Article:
For data scientists, however, the idea should be that most of the time the research is done in its intended context and has a strong chance of succeeding in that context. Therefore, although researchers at the cutting edge sometimes need to start a long way from the ultimate target of the research, data scientists should be able to be more practical from the outset. You should be able to present a proof of concept that doesn’t require a leap of faith that it will work in the customer’s desired context.

The second way to over promise is to present model metrics that are too good to be true. In fact, if the model metrics seem too good to be true, it is very likely that it’s because you’ve made a mistake somewhere.

The idea that an impressive metric for a data analysis exercise often means that someone has done something wrong is called Twyman’s Law: "Any data that looks impressive is usually wrong." One common reason for Twyman’s Law is that data leaks are common – where the answer is mistakenly included as a model input – and genuinely difficult to eliminate. Therefore the most appropriate response when you see that you have beaten everyone else’s accuracy metric on a particular should be anxiety that a mistake has found its way into your work. If you can’t find the mistake, check with subject matter experts and anyone you can find who has worked on the problem themselves or just anyone who can cast a critical eye over what you’ve done.

Giving results from your analysis that are too good to be true will quickly undermine the credibility of your model. People may not challenge the results in front of you – they may even leave your presentation temporarily believing them.  However, over time, the real level of performance will become clear as the real life error rate fails to achieve its promise.

These different kinds of modelling defects are really different symptoms of the same problem – basically intellectual overreach or hubris.  The temptation is to get a better sales pitch by promising better results than are proven right now, usually with the sincere belief that the data scientist’s skills correctly applied will ensure the results come to fruition.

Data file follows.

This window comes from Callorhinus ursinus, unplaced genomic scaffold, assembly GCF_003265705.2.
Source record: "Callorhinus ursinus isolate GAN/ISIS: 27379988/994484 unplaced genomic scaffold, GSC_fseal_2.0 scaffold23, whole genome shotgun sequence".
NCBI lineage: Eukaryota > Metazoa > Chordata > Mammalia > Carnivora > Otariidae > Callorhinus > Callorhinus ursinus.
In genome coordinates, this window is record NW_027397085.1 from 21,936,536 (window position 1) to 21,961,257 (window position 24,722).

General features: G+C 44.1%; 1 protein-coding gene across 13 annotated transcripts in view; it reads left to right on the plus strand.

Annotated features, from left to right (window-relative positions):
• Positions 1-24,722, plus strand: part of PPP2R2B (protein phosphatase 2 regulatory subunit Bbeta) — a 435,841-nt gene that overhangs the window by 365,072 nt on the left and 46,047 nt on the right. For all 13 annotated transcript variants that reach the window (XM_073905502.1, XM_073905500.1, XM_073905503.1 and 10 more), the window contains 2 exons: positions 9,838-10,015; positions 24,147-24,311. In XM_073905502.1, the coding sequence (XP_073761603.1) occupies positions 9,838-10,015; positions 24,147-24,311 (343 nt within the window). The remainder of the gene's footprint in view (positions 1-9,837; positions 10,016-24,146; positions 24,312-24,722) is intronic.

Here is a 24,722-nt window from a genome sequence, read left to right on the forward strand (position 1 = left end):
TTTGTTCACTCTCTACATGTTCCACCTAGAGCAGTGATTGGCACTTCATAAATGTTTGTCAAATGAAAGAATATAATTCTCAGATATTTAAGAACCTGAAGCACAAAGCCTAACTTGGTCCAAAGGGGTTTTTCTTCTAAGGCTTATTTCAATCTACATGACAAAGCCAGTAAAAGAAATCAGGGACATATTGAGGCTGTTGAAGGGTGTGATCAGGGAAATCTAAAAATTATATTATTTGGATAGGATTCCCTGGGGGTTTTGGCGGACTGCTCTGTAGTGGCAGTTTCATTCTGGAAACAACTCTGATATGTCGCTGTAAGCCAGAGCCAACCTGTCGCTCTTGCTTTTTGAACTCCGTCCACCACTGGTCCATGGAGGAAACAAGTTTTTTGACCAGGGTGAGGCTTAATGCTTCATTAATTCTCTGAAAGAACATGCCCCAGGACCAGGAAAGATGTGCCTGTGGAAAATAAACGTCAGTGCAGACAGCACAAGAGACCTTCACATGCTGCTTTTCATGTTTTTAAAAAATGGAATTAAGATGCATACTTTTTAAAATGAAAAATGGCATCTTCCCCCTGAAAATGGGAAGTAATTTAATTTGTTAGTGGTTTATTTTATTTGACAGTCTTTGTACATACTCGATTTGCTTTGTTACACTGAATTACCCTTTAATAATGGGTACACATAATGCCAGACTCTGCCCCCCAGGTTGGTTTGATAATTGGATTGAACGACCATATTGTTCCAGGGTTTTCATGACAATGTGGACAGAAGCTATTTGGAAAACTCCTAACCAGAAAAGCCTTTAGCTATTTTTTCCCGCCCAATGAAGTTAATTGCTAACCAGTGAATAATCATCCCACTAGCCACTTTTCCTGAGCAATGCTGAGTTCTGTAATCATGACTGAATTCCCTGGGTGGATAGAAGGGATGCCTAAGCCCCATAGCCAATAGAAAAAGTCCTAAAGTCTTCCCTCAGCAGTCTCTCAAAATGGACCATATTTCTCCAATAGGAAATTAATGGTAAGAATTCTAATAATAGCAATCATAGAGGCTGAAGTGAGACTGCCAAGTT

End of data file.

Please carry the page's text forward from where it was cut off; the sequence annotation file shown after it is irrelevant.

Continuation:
The reality is that like a student who cheats on the in-class tests and assignments - ensuring the teacher can’t discover their weaknesses - if you attempt to convince people by exaggerating the capabilities of your model, it will come back to bite you.

Some people want to trust you and your model – they don’t need to be convinced by exaggerated claims. Other people will treat your model more skeptically – they are actively looking for claims that don’t stack up, and if they find one, it will ruin any chance you had with them. Keep the claims you make about your models grounded, and you can avoid disappointing your customers while maintaining their trust.

About the Author

Robert de Graaf is currently a data scientist at RightShip, and was central to the development of the algorithm currently used in the Qi platform to predict maritime accidents, among other models. He initially began his career as an engineer, at different times working in quality assurance, project engineering, and design, but soon became interested in applying statistics to business problems and completed his education with a master's degree in statistics. He is passionate about producing data solutions that solve the right problem for the end user.

This article was contributed by Robert de Graaf, author of Managing Your Data Science Projects.